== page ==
Some commenters were concerned that specific language in the first example, that “the report was fraudulently obtained,” excluded reports that were counterfeit or otherwise falsified.[56] For the sake of clarity, the Commission has changed this language to “the report was fraudulent.” At least one commenter noted that the fifth example seemed unclear.[57] The Commission agrees and considers that the caution against unreasonable redundancy in example 5 is already covered by the other examples. Therefore, it has deleted the fifth example. The remaining examples are unchanged.

C. Section 613.1: Duration of Active Duty Alerts

Under section 112 of the Act, service members who meet the definition of an active duty military consumer [58] are permitted to place an active duty alert in their consumer report maintained by a nationwide consumer reporting agency covered under the definition of section 603(p) of the FCRA. The Act sets a minimum period of 12 months for the duration of the active duty alert, but required the Commission to determine if this period should be longer. In the NPRM, the Commission proposed to maintain the duration of the active duty alert at 12 months because it believed that 12 months would cover adequately the time period for which the majority of service members would be deployed. A number of commenters, including the one service branch commenting directly on the issue, supported the Commission's proposal.[59]

Opposing commenters generally suggested that service members should be able to choose their own duration or select among options of pre-determined lengths.[60] The Commission has Start Printed Page 63930understood that a term of deployment is generally 12 months or less. Deployments may be extended, but service members will not know if their deployments will be extended before they leave on their initial deployment. Thus, it would seem, in the majority of cases, that it would be impossible for service members to accurately select a duration greater than 12 months.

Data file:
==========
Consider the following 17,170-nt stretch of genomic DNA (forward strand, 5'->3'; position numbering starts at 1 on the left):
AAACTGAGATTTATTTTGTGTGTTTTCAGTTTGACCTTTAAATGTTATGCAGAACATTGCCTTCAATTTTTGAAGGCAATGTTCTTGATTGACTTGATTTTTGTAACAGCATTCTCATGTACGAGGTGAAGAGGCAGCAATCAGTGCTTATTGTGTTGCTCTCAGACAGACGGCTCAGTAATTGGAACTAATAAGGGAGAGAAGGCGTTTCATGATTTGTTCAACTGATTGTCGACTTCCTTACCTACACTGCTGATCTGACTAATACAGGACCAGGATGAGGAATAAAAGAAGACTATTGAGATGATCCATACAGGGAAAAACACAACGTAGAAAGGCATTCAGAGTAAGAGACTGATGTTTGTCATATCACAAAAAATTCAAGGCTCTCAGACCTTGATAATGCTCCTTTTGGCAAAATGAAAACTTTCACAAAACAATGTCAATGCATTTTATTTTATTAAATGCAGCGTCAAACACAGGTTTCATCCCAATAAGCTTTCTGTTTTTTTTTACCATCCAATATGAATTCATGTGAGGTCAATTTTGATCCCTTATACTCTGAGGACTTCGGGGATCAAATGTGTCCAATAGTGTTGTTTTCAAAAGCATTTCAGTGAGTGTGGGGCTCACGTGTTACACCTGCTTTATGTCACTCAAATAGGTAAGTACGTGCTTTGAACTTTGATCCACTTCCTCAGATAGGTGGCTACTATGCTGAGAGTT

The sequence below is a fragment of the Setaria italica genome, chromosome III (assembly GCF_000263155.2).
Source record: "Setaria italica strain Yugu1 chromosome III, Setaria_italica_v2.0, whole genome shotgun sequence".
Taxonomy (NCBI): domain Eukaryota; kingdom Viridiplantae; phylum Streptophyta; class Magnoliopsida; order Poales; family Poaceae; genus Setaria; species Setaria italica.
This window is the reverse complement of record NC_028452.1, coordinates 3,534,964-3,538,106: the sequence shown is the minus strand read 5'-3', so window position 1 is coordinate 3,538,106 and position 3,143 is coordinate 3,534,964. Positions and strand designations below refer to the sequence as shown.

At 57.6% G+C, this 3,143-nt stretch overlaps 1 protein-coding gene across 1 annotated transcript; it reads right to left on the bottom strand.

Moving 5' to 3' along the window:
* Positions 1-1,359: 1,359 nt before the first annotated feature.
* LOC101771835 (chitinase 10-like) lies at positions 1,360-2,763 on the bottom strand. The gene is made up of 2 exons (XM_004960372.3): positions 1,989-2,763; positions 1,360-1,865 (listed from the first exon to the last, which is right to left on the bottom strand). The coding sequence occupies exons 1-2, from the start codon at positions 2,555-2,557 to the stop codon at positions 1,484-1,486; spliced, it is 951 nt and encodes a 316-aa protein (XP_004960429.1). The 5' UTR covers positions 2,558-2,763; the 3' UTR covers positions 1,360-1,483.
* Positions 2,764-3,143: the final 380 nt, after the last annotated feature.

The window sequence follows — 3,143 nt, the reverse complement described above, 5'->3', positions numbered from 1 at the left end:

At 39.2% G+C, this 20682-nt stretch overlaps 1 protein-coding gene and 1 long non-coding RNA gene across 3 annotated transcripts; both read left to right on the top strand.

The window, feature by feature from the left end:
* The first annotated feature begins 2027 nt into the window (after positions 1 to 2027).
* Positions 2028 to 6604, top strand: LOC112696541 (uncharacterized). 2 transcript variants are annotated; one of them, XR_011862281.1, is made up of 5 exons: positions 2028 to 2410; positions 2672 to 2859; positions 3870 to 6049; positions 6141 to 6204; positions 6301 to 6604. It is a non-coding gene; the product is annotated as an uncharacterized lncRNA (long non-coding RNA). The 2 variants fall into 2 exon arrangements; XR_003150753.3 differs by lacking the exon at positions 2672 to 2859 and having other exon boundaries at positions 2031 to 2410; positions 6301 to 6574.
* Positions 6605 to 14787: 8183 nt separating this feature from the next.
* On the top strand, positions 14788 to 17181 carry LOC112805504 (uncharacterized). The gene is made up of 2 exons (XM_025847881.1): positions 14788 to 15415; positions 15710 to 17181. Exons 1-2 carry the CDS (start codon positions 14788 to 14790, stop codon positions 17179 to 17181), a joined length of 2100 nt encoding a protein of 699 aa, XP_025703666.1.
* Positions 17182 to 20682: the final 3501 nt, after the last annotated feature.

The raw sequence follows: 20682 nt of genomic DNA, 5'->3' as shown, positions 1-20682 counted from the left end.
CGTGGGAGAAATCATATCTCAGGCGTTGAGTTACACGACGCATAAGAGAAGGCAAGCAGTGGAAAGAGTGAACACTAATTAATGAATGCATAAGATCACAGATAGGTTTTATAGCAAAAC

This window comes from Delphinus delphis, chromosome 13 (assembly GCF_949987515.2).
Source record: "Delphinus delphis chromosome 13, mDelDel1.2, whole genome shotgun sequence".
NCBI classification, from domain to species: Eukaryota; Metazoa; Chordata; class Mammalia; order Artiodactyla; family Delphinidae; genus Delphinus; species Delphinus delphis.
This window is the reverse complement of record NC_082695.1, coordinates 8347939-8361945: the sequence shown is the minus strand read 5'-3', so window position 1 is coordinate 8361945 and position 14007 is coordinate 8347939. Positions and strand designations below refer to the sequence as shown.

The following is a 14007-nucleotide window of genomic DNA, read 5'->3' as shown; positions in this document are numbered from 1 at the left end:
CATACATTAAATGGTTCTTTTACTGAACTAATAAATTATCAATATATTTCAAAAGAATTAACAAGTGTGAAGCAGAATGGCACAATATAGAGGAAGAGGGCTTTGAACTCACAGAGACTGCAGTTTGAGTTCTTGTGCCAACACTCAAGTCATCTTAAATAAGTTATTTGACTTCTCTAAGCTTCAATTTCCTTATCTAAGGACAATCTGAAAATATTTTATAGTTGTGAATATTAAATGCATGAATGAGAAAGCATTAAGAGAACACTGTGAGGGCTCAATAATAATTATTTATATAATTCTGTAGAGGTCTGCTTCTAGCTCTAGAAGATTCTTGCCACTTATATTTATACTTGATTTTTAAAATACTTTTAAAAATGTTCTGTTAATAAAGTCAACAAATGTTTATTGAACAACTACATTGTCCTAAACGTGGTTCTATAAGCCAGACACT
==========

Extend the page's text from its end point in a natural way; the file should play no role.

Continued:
The Commission considers that a better solution would be for service members whose deployments are greater than 12 months to place a subsequent active duty alert.[61] In the NPRM, the Commission asked for comments on the ability of service members to do so, particularly if they already are deployed. The Commission received only a few responsive comments.[62] The one comment on the issue from a military service branch indicated that its personnel likely would have access to email, regular U.S. mail and/or a commercial phone line at least during a portion of the deployment. The Commission expects that the active duty alert may be renewed by using at least some of these communication methods.[63]

Accordingly, the Commission adopts the duration of the active duty alert without modification.

D. Section 614.1: Appropriate Proof of Identity